The yard has been raked out and cleaned (it was essentially being used by the cats as one giant, unsanitary litter box), but there’s so much debris the society needs a tractor to get rid of the mess, of which Woodward said “the main ingredient is poop.”

A few small, white buildings sit alongside the premises, housing yet more cats enjoying the cool and shade.

Woodward said that upon the society’s arrival, the buildings had to be bleached and power-washed because they were covered in vomit and urine.

The society also brought in its own fencing in an attempt to parcel the shelter into more manageable sizes, so that each and every cat that is there can be examined and treated.

Now there are carrying cases and other shelters scattered around the property, and although many of the sleeping cats outside look thin and a little bedraggled, it’s easy enough to see without a formal head count that there are plenty of them, of all colors and breeds.

A couple of volunteers (there were about 12 one day this week, although last weekend Woodward estimated about 27 showed up) stopped Woodward on her rounds to tell her that they were going to towel-bathe some of the cats.

According to the volunteers, they were too sick to handle the stress of a full bath, and the volunteers were worried about aggravating the cats to the point where they would have difficulty breathing.

Illness and disease are rampant among the cats, and Woodward estimates that up to 39 percent of the cats have tested positive for feline immunodeficiency virus (the feline equivalent of HIV) or feline leukemia.

One cat, whom Woodward described as “a big, friendly, orange tabby,” tested positive for both and passed away yesterday.

The total count for cats that have had to be euthanized is now up to about 10.

But the cats they’ve managed to catch and treat, which isn’t all of them, are slowly but surely improving. Still, Woodward said the workers know there are many more to be helped, some even living out in the desert on the periphery of the shelter, but finding, treating, and keeping track of so many cats is a daunting task.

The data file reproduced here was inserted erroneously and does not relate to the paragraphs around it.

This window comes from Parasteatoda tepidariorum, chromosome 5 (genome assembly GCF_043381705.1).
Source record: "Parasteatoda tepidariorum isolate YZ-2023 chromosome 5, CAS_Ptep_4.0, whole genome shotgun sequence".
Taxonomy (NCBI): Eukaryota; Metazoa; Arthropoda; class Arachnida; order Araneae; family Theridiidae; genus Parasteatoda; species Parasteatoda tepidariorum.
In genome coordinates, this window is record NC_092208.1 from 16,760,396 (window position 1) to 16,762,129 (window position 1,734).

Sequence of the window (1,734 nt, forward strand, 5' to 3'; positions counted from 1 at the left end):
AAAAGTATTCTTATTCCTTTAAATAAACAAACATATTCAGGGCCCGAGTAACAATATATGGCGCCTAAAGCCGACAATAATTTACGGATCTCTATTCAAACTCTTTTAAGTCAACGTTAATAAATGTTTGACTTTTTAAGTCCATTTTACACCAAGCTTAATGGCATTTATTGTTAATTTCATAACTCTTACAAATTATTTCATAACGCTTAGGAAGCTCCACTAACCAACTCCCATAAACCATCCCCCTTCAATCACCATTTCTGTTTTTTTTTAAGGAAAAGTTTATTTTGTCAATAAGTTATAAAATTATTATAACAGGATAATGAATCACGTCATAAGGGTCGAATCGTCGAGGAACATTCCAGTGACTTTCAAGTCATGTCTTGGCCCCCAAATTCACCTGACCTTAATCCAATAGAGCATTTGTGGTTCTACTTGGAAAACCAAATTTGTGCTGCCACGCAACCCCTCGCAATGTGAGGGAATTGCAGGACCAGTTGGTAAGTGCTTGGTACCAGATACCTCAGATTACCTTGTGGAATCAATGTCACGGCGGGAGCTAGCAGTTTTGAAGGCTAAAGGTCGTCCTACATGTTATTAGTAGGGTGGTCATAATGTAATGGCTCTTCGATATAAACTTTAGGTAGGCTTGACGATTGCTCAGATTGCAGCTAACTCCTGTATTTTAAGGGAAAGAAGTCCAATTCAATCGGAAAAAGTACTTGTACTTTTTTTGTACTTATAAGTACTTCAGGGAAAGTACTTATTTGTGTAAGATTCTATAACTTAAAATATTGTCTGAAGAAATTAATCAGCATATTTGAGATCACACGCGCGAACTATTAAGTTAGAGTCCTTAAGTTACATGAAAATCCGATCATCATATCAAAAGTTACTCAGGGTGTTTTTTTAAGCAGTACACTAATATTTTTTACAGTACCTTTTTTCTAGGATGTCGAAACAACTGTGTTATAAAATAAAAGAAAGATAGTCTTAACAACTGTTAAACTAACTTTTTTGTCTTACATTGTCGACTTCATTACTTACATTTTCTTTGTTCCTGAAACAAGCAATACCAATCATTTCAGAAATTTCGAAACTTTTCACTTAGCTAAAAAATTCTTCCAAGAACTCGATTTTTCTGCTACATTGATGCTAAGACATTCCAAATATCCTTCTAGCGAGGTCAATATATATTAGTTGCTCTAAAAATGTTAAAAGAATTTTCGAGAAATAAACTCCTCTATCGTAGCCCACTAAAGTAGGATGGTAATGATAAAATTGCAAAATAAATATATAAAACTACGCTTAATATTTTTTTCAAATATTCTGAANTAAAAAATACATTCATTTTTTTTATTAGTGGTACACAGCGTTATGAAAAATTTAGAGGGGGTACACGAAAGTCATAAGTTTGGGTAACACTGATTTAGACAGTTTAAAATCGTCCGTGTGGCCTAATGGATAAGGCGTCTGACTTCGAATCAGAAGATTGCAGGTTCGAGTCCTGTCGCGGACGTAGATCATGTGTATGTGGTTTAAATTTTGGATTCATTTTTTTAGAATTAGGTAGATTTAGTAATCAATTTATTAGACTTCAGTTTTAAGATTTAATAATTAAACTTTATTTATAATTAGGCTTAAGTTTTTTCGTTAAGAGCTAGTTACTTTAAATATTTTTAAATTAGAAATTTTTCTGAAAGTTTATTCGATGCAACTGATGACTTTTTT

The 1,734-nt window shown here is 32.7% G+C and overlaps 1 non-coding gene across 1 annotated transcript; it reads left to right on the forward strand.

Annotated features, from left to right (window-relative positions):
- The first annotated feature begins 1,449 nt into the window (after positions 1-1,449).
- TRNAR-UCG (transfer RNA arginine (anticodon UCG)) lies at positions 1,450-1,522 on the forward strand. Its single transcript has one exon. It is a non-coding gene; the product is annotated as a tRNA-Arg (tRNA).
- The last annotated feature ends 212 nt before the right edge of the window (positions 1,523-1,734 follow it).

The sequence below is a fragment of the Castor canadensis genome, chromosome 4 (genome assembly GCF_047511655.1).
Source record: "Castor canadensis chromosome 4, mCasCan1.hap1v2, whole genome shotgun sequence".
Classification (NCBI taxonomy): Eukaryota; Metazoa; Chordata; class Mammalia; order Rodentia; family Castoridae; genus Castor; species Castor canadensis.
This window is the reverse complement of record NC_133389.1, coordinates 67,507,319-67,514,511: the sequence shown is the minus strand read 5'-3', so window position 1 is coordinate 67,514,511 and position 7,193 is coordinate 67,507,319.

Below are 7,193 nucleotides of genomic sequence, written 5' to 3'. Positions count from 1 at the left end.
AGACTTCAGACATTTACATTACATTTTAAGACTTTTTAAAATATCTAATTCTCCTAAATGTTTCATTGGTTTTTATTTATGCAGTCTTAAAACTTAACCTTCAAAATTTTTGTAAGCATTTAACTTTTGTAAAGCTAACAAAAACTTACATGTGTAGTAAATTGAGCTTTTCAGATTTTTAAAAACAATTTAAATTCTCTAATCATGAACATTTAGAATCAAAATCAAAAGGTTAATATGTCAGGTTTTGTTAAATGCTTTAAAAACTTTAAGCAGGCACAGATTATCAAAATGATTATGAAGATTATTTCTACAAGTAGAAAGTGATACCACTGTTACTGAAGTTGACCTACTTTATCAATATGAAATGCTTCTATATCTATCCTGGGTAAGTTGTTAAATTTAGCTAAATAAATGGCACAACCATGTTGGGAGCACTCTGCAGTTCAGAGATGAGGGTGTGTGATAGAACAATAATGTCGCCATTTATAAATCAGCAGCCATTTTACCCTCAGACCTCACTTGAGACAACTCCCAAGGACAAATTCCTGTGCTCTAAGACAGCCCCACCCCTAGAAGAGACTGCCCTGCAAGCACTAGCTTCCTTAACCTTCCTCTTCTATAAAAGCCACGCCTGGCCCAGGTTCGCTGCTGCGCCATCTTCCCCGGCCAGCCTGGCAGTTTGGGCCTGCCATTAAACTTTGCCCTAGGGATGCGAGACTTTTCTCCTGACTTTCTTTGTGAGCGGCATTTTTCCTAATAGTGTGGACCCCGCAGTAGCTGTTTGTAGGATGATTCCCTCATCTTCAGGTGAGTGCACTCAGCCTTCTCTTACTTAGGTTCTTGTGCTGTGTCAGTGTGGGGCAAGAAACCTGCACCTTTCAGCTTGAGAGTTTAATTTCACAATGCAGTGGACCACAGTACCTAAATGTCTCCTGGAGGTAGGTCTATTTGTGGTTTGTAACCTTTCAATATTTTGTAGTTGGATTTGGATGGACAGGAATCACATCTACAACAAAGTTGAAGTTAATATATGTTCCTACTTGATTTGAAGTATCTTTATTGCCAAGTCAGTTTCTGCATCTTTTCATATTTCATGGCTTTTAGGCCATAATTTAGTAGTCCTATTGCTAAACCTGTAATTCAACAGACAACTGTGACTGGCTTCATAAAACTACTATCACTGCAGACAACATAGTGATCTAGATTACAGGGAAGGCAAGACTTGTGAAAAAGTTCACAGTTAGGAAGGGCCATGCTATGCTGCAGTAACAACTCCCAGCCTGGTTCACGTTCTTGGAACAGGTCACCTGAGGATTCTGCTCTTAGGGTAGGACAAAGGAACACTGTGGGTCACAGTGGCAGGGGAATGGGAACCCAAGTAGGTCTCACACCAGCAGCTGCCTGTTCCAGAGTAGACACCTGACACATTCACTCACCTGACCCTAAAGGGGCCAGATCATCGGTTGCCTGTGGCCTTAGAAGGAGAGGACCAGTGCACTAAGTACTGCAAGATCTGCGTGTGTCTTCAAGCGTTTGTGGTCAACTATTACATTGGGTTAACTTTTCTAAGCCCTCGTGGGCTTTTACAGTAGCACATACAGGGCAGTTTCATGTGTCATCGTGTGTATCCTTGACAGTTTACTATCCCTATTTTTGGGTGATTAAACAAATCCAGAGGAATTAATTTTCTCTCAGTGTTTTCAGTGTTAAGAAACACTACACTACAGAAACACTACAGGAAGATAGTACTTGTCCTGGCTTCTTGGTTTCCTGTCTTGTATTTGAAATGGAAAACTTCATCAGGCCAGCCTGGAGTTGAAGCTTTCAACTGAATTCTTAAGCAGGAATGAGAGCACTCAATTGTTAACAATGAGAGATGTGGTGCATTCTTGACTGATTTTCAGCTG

In addition, many of the cats are suffering from upper respiratory infections and untreated abscessed wounds which she believes came from cat fights over food.

Other health problems include ringworm and what rescue workers believe might be mange.

“We have some cats that look hairless,” Woodward said.

Because such conditions are so contagious, the shelter is in dire need of medical assistance, especially trained veterinarians.

At this point, however, any and all help is welcome, and volunteers don’t need to have any experience to contribute to the cats’ well-being.

“We can keep them busy,” Woodward said. “Even if they just want to come and love on the cats and let the cats love on them, that’s incredibly helpful.”

The Best Friends’ goal, as Woodward put it, is to turn every cat at the shelter into a “spoiled house cat” or “an outdoor cat that has a healthy life and is cared for.”

The kitties are already being placed for adoption, and all need a home and lots of love.

Donations are also welcome, especially scoopable kitty litter, which is beginning to run low. Toys, stainless steel bowls, or hard-sided carrying cases are also needed.

The volunteers could also use some help, including Gatorade and bottled water.

Monetary donations, in the form of Wal-Mart gift cards for miscellaneous purchases needed during the course of rescue operations, are also appreciated.

Anyone interested in volunteering is urged to contact Tiffani Hill, a Best Friends staff member, on her cell phone at (805) 698-5959.